What is Media For?

by Sasha Vishdehi

What is Media For?

What is Media For?

In David Orr’s landmark essay, he asks the same of education—what is it for?

The essay is a dark sketch of a system that has gone off the rails. In his words:

“The results of a great deal of contemporary research bear resemblance to those foreshadowed by Mary Shelley: monsters of technology and its byproducts for which no one takes responsibility or is even expected to take responsibility…”

Could the same be said about the current state of media, that in the name of giving the masses what they want, the current culture has created a monster, a junk mill of madness, where violence, fear and idiocy reign?

Of course there is great content out there, but it still seems drowned out by the prevalent model, to entertain at all cost. As a result the media madness has become more extreme, more sensational, more idiotic. It begs an obvious question: Is there no alternative?

If it can be used to numb us, cannot the opposite be true? Can it not awaken the best in us?

As Marshal McLuhan pointed out, media, as is the case with technology, is a tool. Its inherent nature is neutral. The choice of what to do with it is ours.

I am not proposing a program of strict control, only an awakening of greater possibilities. In answering the question, What is media for, I would propose that media can be a force for good. Especially with the explosion of on-line video streaming, which has drastically lowered the cost and barriers to entry.

It is up to us, individually and collectively to throw the current model on its head. We can choose to create and engage with content that enlightens and not frightens, that engenders compassion and not fear, that inspires and elevates, instead of trying to stoke the worst in us.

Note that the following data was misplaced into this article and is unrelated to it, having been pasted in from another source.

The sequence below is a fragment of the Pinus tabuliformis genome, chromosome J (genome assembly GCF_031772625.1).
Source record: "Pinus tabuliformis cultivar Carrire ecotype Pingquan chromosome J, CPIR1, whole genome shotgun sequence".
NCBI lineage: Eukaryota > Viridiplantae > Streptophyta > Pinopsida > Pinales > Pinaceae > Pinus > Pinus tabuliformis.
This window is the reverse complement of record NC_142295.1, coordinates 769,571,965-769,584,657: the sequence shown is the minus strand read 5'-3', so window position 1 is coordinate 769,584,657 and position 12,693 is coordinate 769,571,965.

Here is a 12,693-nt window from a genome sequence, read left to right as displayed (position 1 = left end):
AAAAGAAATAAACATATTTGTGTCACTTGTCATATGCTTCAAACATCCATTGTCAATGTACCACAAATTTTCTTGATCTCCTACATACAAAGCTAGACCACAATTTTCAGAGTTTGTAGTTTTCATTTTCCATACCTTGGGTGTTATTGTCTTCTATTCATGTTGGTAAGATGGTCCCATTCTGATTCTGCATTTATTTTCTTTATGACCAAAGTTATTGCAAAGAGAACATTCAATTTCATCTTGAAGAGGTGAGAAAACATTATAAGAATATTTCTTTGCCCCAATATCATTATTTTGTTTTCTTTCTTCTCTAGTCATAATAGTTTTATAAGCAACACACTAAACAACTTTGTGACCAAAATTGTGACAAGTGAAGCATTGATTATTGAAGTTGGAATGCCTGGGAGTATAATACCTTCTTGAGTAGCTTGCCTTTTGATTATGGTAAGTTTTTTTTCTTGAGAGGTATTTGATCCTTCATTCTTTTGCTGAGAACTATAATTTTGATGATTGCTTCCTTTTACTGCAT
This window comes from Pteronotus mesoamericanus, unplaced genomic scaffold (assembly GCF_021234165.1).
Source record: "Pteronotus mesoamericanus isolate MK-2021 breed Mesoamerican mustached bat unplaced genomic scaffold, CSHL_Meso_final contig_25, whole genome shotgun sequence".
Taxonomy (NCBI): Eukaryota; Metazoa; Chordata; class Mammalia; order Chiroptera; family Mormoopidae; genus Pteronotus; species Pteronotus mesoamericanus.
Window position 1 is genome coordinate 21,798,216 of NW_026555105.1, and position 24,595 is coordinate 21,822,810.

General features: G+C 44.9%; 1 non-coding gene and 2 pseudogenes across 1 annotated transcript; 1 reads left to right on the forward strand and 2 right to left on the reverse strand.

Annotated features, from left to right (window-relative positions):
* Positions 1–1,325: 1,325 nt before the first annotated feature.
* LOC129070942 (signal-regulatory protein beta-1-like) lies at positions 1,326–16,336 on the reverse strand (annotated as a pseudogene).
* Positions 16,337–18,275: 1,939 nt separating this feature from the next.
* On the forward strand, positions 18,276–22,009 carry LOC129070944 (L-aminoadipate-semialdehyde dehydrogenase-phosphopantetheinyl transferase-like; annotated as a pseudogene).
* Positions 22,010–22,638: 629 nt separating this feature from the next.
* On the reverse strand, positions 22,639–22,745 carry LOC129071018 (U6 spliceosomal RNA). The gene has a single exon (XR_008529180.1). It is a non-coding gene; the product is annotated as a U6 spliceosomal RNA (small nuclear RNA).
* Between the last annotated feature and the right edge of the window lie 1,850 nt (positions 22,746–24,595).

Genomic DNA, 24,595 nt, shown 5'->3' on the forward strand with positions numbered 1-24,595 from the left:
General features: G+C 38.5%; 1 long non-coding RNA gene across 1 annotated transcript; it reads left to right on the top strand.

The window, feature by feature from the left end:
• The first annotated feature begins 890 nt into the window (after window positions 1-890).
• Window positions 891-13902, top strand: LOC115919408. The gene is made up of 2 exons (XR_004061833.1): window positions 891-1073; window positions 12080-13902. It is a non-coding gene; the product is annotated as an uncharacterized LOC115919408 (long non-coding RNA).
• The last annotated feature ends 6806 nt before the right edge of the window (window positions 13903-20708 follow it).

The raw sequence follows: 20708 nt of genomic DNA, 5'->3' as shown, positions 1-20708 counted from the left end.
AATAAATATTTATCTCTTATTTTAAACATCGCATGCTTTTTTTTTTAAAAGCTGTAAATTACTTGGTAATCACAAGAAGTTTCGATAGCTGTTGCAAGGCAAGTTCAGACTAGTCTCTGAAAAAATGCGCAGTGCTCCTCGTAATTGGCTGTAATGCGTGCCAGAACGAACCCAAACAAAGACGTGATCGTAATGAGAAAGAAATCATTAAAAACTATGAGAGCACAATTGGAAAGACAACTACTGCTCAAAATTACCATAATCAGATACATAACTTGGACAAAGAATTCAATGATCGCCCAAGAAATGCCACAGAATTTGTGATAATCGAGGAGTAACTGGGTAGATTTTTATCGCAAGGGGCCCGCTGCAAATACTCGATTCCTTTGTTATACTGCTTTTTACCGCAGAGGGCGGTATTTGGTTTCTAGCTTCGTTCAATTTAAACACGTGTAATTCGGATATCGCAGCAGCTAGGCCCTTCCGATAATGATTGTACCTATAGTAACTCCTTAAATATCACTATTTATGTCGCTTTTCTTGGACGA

For this to happen there needs to be an understanding, first and foremost, that media is indeed a powerful tool: we are responsible to direct it on the right course.

Just as the “monsters of technology,” that have produced so much harm have been made possible by a system that externalizes everything in the name of the bottom line, the media monsters that aggrandizes violence, celebrates death, and objectifies the female human species, as if their only contribution is a body and a face, has only been able to exist because the culture has externalized these negative effects as a natural by-product of the entertainment experience, as if we are somehow immune to them.

Recently I saw an interview with the actor Dustin Hoffman where he discussed his role as Tootsie. He said that when he first saw himself as a woman during the makeup tests he was shocked that he wasn’t more attractive. He wanted to be made more attractive or he didn’t want to do the film. He said that later he was hit with an epiphany, one of those moments of insight that sheds light on oneself. In seeing himself on screen as a woman, he realized the man that he was would never have bothered to talk to such a woman because she didn’t fit a certain model of beauty he was trained to see. The point, as he admitted himself, is that he was conditioned and it wouldn’t be a stretch to say that media, the images that inundate our daily lives, played a major role in that.

Perhaps it’s time for labels, a forewarning. We call some food, “junk,” or “fast,” others, “whole, organic, local.” Cigarette packages are more blunt: “Smoking kills.”

I like the word “conscious,” for media. I’m sure there are other appropriate words, but at least  it’s a starting point, an arrow pointing us in the right direction.

Conscious suggests presence, mindfulness, life.

Yes, media is for the living. It can be a beacon reflecting the light. The light in every one of us.

So, how do you answer the question:

What is media for?

Sasha has been an avid seeker for most of his life. His formal studies began with listening to meditation tapes by Jon Kabat Zinn. He has since studied in the Mahayana Buddhist tradition with masters such as Yangsi Rinpoche and Geshe Phuntkson Gyeltsen. Currently, his life goal is being present and allowing others to be themselves.

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